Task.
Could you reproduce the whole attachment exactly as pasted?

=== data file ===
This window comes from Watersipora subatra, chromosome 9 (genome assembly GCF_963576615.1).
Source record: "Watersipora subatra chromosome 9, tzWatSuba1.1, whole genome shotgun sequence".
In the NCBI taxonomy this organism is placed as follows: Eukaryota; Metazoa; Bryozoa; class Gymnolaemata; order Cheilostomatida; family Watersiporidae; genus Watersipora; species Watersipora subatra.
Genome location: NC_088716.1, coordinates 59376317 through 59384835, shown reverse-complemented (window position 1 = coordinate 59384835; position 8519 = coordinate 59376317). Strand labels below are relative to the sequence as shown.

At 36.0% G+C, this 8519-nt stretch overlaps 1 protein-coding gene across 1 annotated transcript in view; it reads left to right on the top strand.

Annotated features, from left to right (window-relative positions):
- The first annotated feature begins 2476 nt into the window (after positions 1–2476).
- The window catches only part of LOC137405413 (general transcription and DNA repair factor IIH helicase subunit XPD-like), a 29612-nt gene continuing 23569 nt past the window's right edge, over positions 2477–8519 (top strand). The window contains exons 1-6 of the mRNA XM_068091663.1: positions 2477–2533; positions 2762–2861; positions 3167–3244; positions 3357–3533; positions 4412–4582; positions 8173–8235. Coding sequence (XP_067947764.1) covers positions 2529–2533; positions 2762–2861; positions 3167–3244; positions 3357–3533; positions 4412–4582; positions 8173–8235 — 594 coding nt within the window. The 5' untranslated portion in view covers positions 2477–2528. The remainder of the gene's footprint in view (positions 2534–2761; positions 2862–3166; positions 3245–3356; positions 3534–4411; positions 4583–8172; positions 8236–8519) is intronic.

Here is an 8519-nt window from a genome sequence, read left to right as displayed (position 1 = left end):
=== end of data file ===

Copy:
This window comes from Watersipora subatra, chromosome 9 (genome assembly GCF_963576615.1).
Source record: "Watersipora subatra chromosome 9, tzWatSuba1.1, whole genome shotgun sequence".
In the NCBI taxonomy this organism is placed as follows: Eukaryota; Metazoa; Bryozoa; class Gymnolaemata; order Cheilostomatida; family Watersiporidae; genus Watersipora; species Watersipora subatra.
Genome location: NC_088716.1, coordinates 59376317 through 59384835, shown reverse-complemented (window position 1 = coordinate 59384835; position 8519 = coordinate 59376317). Strand labels below are relative to the sequence as shown.

At 36.0% G+C, this 8519-nt stretch overlaps 1 protein-coding gene across 1 annotated transcript in view; it reads left to right on the top strand.

Annotated features, from left to right (window-relative positions):
- The first annotated feature begins 2476 nt into the window (after positions 1–2476).
- The window catches only part of LOC137405413 (general transcription and DNA repair factor IIH helicase subunit XPD-like), a 29612-nt gene continuing 23569 nt past the window's right edge, over positions 2477–8519 (top strand). The window contains exons 1-6 of the mRNA XM_068091663.1: positions 2477–2533; positions 2762–2861; positions 3167–3244; positions 3357–3533; positions 4412–4582; positions 8173–8235. Coding sequence (XP_067947764.1) covers positions 2529–2533; positions 2762–2861; positions 3167–3244; positions 3357–3533; positions 4412–4582; positions 8173–8235 — 594 coding nt within the window. The 5' untranslated portion in view covers positions 2477–2528. The remainder of the gene's footprint in view (positions 2534–2761; positions 2862–3166; positions 3245–3356; positions 3534–4411; positions 4583–8172; positions 8236–8519) is intronic.

Here is an 8519-nt window from a genome sequence, read left to right as displayed (position 1 = left end):